Soldiers from various nations who served under UN command in South Korea presented a honor guard in front of the plane as white-gloved soldiers in various uniforms dropped down the US Air Force's C-17 ramp UN flag [19659002Thecasesweretransmittedtosilverminivanswaitingontherunway
The C-17 had left Osan Air Base on Friday to fly to Wonsan in North Korea before completing the return journey. The White House said in a statement.
In Wonsan, the North Koreans handed over what they say are an initial 55 cases, a US official told CNN.
It may take months for detailed DNA analyzes to be performed to determine how many American service agents can be identified.
In a tweet, US President Donald Trump described the return of the remains as "a great moment for so many families" and thanked North Korean leader Kim Jong Un.
Every case of remains should be opened and photographed in North Korea before being transferred. US forensics specialists are to investigate the remains and an investigation of military uniforms, identification marks or documentation on the Osan Air Base in more detail. This review could take up to five days.
"It was a successful mission after full coordination," said United Nations Command (UNC) and Commander of US Forces Korea (USFK), Commander General Vincent K. Brooks. "Now we will prepare to honor our fallen before continuing their journey home."
General Brooks will host a full tribute on Wednesday, August 1
The South Koreans welcomed the move from North Korea as a "humanitarian measure that can help heal the suffering of veterans of the Korean War who could not return home more than half a century and their survivors."
"The South Korean government will continue to consult with the North so that the (remnants) of our soldiers killed during the Korean War can return to their families as soon as possible through a joint search for remnants," the South Korean Foreign Ministry said.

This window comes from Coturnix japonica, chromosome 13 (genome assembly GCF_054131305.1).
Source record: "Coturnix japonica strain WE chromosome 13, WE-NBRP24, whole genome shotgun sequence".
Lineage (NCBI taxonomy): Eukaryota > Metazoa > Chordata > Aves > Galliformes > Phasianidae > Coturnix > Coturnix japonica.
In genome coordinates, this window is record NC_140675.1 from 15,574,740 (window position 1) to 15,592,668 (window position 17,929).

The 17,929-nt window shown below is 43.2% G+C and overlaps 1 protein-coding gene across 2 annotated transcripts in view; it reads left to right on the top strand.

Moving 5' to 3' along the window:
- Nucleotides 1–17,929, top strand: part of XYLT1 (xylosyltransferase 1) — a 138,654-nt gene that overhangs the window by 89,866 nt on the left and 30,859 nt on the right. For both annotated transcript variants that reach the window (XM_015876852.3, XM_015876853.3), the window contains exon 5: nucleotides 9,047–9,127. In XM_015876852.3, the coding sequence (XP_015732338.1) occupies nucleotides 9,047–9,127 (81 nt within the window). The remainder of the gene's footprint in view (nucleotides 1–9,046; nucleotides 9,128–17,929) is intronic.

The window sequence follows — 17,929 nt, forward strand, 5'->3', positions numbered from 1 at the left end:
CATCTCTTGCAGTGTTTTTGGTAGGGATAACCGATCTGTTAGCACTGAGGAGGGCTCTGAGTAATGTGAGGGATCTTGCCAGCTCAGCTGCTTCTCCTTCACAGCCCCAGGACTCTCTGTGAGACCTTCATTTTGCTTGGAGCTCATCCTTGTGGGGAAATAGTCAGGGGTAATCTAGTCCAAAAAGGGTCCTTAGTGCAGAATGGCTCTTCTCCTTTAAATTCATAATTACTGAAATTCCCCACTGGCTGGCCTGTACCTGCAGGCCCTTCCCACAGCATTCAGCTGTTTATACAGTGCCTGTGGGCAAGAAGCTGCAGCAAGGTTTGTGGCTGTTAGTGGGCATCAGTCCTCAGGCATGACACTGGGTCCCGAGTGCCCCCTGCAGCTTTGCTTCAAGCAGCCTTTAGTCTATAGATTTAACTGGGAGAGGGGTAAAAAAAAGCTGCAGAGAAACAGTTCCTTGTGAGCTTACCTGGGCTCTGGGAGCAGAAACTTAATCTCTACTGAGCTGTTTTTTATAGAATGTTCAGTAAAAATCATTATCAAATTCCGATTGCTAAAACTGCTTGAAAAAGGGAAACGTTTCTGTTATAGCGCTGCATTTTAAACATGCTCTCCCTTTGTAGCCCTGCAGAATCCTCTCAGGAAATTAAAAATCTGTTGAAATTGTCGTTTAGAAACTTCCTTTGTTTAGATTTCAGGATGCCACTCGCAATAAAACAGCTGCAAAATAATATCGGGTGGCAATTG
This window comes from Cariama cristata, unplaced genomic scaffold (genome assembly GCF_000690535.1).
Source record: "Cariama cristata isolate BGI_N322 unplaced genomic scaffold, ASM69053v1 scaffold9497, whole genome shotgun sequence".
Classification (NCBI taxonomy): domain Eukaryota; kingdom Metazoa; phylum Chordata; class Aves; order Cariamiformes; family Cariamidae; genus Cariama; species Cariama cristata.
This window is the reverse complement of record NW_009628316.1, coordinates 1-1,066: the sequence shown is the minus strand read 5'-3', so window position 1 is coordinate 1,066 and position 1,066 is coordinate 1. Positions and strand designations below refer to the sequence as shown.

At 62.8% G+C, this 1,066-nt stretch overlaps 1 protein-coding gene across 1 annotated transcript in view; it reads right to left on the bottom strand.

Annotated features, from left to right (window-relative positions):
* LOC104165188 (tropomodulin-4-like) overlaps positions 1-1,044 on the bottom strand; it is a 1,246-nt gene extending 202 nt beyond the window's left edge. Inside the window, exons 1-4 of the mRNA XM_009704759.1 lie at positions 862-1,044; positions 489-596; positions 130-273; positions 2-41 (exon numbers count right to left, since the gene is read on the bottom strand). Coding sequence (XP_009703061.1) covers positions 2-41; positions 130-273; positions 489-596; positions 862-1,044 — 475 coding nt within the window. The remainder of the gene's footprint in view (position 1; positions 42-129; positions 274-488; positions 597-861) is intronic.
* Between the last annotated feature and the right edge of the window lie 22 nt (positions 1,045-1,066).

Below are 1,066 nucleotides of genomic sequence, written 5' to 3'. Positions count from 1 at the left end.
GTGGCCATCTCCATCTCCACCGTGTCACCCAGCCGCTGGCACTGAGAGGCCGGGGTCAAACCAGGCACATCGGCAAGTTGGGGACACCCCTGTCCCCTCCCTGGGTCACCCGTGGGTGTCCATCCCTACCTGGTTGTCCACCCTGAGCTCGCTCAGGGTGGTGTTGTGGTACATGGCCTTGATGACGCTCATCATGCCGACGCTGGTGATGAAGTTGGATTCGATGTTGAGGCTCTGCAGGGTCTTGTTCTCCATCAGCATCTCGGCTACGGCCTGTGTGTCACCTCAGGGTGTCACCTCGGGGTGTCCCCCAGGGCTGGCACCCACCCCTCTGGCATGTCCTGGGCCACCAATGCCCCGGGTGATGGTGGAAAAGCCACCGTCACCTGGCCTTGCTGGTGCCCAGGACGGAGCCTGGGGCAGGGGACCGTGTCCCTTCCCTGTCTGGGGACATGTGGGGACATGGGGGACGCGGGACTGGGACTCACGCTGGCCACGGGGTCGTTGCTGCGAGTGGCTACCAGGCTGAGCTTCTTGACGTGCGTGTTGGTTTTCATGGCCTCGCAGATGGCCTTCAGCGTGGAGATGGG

The transfer has since been postponed repeatedly. At one point, North Korean officials canceled a meeting with American colleagues to discuss the surrender. Still at the beginning of Friday there was still uncertainty about whether the transfer would take place.
"Today, the Chairman is fulfilling part of his commitment to the President to return our fallen American soldiers," reads the White House statement. "We are encouraged by North Korea's actions and the momentum for positive change."
"This repatriation is an action based on the agreement between Heads of State and Government at the North Korea-US Summit on June 12. We assess that this is a significant step towards building confidence between the two sides can contribute. " the South Korean Foreign Ministry. "We hope that the efforts of the parties involved to promote peace and stability on the Korean peninsula will be further accelerated."
Korea was divided into two parts under Japanese rule before and during World War II. After the Japanese surrender, the Soviet Union occupied the area north of the 38th latitude and the United States occupied the area south until 1948.
Of the nearly 8,000 Americans killed or missing in the battle, more than 5,000 were killed were believed to be in North Korea. Since 1990, North Korea has repatriated the remains of 340 US soldiers.
Alexandra Field of CNN reported on Osan Air Base in South Korea, Jamie Tarabay reported from Hong Kong, Sophie Jeong reported on Seoul and Barbara Starr, and Ryan Browne contributed to this Washington DC report.